What Washington should be concerned about




While I’ve been writing about Social Security and minimum wage, employment and unemployment are much more important questions.  These charts are from a web site called Jobenomics by a blogger named Chuck Vollmer.  I think his information is reliable, with the caveat that his “can work – not working” category includes a lot of us retirees who are well past our prime working years (and many of whom do unpaid volunteer work).

Goods Producing vs Government Payrolls



As the son of a school teacher and a Maryland civil servant, I’m not one to say that government employees contribute nothing to American well-being.  They did things of value to society, earned salaries and paid taxes.

But it is disturbing to see the relative decline of Americans employed in actually making things.   I think that a good society should have adequate public utilities and public investment, as well as a social safety net, but I don’t see how we can pay for the safety net unless we have a thriving manufacturing economy.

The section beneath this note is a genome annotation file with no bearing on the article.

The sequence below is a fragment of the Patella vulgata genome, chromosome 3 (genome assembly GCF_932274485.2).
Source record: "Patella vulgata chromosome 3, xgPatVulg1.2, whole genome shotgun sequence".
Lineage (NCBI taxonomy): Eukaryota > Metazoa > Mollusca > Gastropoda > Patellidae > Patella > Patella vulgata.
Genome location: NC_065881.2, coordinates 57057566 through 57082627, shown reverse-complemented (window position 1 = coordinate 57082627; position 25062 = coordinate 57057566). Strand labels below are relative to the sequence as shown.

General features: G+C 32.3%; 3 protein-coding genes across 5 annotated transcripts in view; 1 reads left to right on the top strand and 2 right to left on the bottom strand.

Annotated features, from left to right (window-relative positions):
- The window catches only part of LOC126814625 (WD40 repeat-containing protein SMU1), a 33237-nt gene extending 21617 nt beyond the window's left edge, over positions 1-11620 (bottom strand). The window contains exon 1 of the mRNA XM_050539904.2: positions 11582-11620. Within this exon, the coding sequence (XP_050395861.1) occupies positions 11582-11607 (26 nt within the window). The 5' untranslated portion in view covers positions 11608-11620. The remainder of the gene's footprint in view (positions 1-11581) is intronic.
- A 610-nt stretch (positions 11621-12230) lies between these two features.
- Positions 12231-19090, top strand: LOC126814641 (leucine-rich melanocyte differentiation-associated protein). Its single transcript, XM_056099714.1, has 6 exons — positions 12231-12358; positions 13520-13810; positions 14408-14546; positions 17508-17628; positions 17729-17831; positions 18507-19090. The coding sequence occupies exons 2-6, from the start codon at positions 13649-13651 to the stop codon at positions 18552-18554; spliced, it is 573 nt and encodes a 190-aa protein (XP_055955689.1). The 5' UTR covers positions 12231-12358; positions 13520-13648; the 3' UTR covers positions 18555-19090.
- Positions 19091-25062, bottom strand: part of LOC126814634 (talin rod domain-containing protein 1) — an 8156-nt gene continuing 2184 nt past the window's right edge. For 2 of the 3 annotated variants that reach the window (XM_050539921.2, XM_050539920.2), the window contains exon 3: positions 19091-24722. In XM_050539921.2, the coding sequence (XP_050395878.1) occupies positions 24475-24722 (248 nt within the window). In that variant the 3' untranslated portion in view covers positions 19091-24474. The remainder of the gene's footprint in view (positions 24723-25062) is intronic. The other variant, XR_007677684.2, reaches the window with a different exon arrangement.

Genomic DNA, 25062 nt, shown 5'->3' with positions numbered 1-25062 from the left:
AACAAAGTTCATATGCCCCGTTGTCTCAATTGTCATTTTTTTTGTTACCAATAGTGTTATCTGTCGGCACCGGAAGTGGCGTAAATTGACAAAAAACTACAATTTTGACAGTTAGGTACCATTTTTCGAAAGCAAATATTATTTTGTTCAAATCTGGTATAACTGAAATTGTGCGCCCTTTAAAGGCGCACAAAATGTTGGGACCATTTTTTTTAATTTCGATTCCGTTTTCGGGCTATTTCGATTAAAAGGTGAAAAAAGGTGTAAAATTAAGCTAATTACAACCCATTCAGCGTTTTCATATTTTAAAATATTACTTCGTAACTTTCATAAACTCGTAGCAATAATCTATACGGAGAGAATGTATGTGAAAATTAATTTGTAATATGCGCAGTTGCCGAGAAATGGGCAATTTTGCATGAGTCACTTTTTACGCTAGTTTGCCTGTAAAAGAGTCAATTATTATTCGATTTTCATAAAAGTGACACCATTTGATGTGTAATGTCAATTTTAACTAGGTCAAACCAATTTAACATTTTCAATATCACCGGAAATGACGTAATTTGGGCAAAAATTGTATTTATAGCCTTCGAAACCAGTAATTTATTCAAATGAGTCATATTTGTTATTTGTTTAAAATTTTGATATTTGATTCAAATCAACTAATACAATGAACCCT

The following charts show the sources of what job growth we’ve been getting.



And the next charts show just how halting the jobs recovery has been.


The U3 official unemployment rate includes those who are looking for work and can’t find it. The U6 unemployment rate also includes people who would like to work, but have stopped looking, and those who are employed part-time and would like to work full-time. The statistics are compiled from a monthly survey of a cross-section of the population by the U.S. Bureau of Labor Statistics.

Click on Jobenomics for the source of the charts and more information.

Click on Why Washington Doesn’t Care About Jobs for comment by Christopher Hayes in The Nation.

Click on Inside the heads of the 1% for an article in the Los Angeles Times about the priorities of the economic elite.

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3 Responses to “What Washington should be concerned about”

  1. Atticus Says:

    This is an excellent post Phil. You might enjoy a site called shadowstats.com that point out these exact things.


  2. holden Says:

    Somewhere along the line the leadership lost touch. All rhetoric from the president and most from other politicians always say the same thing. More government jobs and government funded contracts.

    Yes it technically pushes aggregate demand and GDP upward, but it isn’t sustainable and the multiplier on those dollars spent is typically thought to be low.

    Meanwhile, corporations seem not to worry too much either. Corporate welfare programs are healthy and vibrant. Anyone else feel an Atlus Shrugged period of American history coming on? 😉


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